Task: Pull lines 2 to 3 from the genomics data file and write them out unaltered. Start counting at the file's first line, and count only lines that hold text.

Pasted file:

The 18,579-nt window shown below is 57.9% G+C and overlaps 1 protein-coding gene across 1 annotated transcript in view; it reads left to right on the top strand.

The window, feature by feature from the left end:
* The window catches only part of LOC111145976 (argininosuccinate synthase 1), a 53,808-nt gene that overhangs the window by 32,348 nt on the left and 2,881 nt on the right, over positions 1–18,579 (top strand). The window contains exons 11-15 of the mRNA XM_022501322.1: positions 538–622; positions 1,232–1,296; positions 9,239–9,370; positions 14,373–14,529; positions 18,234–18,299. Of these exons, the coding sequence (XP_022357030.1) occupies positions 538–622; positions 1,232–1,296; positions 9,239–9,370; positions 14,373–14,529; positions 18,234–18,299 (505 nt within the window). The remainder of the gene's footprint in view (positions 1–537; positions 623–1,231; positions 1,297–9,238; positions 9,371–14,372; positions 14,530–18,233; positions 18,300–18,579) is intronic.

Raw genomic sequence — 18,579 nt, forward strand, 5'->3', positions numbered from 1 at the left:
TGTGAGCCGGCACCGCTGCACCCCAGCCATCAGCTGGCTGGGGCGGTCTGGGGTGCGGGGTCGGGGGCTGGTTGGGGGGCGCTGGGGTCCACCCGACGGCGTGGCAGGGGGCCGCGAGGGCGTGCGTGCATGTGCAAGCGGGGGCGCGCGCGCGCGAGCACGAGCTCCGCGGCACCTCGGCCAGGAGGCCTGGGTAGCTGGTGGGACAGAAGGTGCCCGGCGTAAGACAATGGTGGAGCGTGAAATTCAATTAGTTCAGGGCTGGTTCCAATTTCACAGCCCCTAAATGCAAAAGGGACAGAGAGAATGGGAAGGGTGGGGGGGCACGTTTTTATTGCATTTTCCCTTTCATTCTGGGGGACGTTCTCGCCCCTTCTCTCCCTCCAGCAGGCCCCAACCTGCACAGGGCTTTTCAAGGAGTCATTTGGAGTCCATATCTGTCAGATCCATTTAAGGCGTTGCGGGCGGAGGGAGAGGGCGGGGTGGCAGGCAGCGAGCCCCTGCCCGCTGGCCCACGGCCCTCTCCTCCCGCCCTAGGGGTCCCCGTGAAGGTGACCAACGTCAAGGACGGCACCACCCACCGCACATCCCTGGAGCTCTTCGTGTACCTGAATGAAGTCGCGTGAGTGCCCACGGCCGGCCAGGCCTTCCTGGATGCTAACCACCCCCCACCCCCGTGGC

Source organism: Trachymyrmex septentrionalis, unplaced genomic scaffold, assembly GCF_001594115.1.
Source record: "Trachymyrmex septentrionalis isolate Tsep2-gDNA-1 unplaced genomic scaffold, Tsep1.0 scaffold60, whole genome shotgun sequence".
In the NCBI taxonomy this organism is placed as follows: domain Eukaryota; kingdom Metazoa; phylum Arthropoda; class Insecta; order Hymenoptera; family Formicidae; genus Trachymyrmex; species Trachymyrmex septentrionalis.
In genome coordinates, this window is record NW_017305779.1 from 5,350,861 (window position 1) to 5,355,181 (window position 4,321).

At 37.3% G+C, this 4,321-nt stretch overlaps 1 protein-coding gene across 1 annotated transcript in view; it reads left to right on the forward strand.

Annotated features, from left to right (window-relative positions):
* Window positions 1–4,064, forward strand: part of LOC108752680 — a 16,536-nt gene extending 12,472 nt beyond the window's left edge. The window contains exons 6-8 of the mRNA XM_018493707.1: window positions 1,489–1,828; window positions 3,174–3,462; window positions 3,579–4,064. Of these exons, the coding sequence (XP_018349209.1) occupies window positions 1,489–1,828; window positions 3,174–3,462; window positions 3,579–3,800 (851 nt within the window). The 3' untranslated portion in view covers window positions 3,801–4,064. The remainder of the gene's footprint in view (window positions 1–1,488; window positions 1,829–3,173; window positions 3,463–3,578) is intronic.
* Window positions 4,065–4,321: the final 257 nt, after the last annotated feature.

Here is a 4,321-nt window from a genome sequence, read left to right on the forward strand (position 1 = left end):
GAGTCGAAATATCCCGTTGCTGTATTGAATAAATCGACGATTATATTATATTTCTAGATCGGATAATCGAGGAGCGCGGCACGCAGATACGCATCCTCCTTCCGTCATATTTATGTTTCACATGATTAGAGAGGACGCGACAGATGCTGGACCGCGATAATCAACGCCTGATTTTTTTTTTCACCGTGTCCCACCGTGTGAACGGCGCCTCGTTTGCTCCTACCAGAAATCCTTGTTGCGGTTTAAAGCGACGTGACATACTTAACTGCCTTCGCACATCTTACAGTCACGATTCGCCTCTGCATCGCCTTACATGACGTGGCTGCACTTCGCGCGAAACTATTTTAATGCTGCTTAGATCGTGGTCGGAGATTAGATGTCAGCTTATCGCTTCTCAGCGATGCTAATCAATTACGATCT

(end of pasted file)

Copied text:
The window, feature by feature from the left end:
* The window catches only part of LOC111145976 (argininosuccinate synthase 1), a 53,808-nt gene that overhangs the window by 32,348 nt on the left and 2,881 nt on the right, over positions 1–18,579 (top strand). The window contains exons 11-15 of the mRNA XM_022501322.1: positions 538–622; positions 1,232–1,296; positions 9,239–9,370; positions 14,373–14,529; positions 18,234–18,299. Of these exons, the coding sequence (XP_022357030.1) occupies positions 538–622; positions 1,232–1,296; positions 9,239–9,370; positions 14,373–14,529; positions 18,234–18,299 (505 nt within the window). The remainder of the gene's footprint in view (positions 1–537; positions 623–1,231; positions 1,297–9,238; positions 9,371–14,372; positions 14,530–18,233; positions 18,300–18,579) is intronic.